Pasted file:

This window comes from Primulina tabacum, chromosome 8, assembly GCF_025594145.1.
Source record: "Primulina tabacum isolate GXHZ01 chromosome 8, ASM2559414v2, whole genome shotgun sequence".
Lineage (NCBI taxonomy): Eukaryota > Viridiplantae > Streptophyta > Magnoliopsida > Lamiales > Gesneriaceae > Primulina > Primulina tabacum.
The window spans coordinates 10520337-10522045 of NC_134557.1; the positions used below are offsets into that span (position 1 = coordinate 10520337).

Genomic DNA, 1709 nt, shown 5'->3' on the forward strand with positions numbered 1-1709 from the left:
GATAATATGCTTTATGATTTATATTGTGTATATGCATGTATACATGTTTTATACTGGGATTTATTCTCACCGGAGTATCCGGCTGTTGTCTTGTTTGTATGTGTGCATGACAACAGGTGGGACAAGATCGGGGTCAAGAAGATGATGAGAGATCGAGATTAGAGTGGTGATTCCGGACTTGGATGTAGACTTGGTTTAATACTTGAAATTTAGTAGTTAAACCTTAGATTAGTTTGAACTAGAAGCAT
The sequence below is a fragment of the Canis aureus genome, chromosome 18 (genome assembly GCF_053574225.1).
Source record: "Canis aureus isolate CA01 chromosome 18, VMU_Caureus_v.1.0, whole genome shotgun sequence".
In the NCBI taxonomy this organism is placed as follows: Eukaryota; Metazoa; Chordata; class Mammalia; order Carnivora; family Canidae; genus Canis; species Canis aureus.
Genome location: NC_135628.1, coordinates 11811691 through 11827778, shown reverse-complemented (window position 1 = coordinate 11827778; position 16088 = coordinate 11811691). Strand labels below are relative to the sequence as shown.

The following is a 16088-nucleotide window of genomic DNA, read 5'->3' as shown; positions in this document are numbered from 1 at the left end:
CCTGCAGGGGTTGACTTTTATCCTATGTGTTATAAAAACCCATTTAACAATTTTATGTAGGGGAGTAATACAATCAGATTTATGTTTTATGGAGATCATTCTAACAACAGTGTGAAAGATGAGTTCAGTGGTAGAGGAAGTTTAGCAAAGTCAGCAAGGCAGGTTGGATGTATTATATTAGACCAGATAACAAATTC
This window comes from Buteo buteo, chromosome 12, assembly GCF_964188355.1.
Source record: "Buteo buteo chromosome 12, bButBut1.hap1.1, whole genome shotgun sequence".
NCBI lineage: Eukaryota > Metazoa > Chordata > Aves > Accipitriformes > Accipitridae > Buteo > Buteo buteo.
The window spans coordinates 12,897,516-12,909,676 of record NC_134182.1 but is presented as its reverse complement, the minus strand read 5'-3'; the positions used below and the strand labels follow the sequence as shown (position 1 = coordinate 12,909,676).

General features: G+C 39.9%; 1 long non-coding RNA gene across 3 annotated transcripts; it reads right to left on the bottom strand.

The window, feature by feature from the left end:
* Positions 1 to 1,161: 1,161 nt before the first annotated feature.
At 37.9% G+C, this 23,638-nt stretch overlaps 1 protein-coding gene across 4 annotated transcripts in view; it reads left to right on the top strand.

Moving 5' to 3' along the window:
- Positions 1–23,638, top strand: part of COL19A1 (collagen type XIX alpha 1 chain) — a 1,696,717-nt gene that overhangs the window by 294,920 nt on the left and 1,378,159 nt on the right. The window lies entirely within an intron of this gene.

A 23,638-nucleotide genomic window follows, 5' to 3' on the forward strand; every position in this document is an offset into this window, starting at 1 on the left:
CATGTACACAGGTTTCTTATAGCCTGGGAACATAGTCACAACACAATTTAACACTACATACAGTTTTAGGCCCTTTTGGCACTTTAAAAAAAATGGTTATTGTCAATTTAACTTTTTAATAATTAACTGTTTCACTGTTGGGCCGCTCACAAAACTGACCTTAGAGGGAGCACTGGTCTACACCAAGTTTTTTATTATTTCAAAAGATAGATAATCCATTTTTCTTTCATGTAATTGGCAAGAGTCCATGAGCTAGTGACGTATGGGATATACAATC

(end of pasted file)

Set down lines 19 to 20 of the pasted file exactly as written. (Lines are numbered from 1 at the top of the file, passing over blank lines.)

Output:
* Positions 1 to 1,161: 1,161 nt before the first annotated feature.
At 37.9% G+C, this 23,638-nt stretch overlaps 1 protein-coding gene across 4 annotated transcripts in view; it reads left to right on the top strand.